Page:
The grisly titbits at a country's dark heart

Cambodia
July 9, 2004

It would be hard to write a dull travel book about Cambodia. A culture that could produce both the marvels of Angkor around the 12th century and the horrors of the Khmer Rouge's killing fields in the 20th century is undeniably fascinating. Then there is the mysterious way in which the Khmers absorbed and transformed Indian religion, scriptures and iconography into their own while also being influenced by the second great eastern civilisation, that of China. Add to this the fraught relationship between the Khmers and the Thais over some six centuries, their violent struggles with the Vietnamese, and the French mission civilisatrice in Cambodia dating from the mid-19th century - and you have a lot to reflect on.

Michael Freeman, a British photographer and writer who has visited Cambodia since 1989, writes absorbingly on all this in his contribution to a now-substantial series, Topographics, with the additional bonus of some distinctive photographs by himself. This series avoids depending on a journey to supply a plot and instead aims to "mingle analysis with anecdote, criticism with original expressive writing, to explore the creative collision between physical space and the human mind".

Cambodia is decidedly not academic, unlike Freeman's photographic book on Angkor with a text by the French scholar Claude Jacques (or Michael Coe's recent Angkor and the Khmer Civilization ); but neither is it superficial.

The only major error I noticed relates to the Thais' claim that they invented their script in 1283 rather than borrowing much of it from the older Khmer script. Freeman rejects this as typical Thai arrogance towards Cambodia on the grounds that Thai "would be the only language in the world to acquire its script in one go". Yet that is just what happened when Korea invented its alphabet, Hangul, by royal edict in 1443-44, not to speak of the invention of the Cherokee alphabet in 1821 by Sequoya.

There is plenty of history in the book, but we never lose sight of contemporary Cambodia. In fact Freeman has a talent for intelligent integration of the past and present. Talking of cuisine, for instance, and the recent Cambodian taste for deep-fried tarantula - which made me feel queasy - he points out that this cannot easily be linked to the hunger of the Pol Pot years, as a Western journalist suggested, because the spider species has been known as the "edible tarantula" since as long ago as 1882.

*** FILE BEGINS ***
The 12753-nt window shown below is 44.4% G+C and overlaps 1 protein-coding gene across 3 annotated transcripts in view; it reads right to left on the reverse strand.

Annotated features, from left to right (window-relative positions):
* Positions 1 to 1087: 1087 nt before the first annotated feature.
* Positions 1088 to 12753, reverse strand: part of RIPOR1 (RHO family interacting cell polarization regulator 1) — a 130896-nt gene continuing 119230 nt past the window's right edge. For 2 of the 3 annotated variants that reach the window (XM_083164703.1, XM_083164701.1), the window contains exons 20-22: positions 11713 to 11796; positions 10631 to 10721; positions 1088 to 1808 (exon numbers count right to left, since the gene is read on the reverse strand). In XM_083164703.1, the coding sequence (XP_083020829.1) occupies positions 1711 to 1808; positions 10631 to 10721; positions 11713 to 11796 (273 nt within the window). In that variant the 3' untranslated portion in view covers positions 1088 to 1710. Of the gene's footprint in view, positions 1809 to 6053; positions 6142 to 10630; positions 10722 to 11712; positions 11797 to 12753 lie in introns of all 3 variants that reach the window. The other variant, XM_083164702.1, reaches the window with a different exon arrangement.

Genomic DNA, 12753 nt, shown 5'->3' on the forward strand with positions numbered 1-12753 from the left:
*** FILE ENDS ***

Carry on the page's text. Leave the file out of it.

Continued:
More important, he links the cruelty of an old ritual practised in the time of Angkor's greatness, in which the gall bladder was harvested from victims at night for the benefit of the king, with the behaviour of Cambodian government soldiers during the Vietnam War period, who would cut out the livers of dead Communists and eat them in the heat of victory. Such ferocity does not explain the killing fields of 1975-79, Freeman agrees, but when taken in conjunction with the general destruction of society by the US bombing of Cambodia, it is significant.

On the other hand, despite devoting a whole chapter to this grisly period and its aftermath, Freeman shows rather little curiosity about the motives of the killers. He refers to Francois Bizot's recent riveting account of his imprisonment by the Khmer Rouge, The Gate ; but ignores its portrait of the regime's chief torturer, Douch. He visits Tuol Sleng, the torture centre in Phnom Penh; but makes no reference to the gripping, landmark documentary about this place by the Cambodian director Rithy Panh, S21: The Khmer Rouge Killing Machine , in which former guards are persuaded to talk about maltreating prisoners. Admittedly, this documentary was completed only in 2003, yet there are references in the book to events in Cambodia last year; and Freeman is clearly interested in film, since he devotes many pages to the less gripping feature film The Killing Fields and other movies about Cambodia, such as Apocalypse Now .

A whole chapter, the most original of the book's five, describes the looting and faking (in Bangkok) of Khmer art, which Freeman has observed at first hand. It has proved difficult to protect even the site of Angkor from looters working in collusion with powerful supporters in the Cambodian government and military, and impossible to stop looting in the more inaccessible parts of the country. In 1993, there was an armed assault on the locked Angkor Conservancy, in which the robbers made off with several of the best pieces. And, of course, "officially sanctioned looting" began in the 1870s - which is why the Musee Guimet in Paris has the best collection of Khmer art outside Cambodia.

Anyone visiting Cambodia today who digs even slightly below the touristic surface cannot but sense the trauma of recent decades and wonder how long it will take the country to recover intellectually and artistically. I recommend Freeman's book as a sensitive, observant and attractively produced companion to a lovely but troubled land.

Andrew Robinson is literary editor, The Times Higher , and author of The Story of Writing .

Cambodia

Author - Michael Freeman
Publisher - Reaktion
Pages - 197
Price - £14.95
ISBN - 1 86189 186 5

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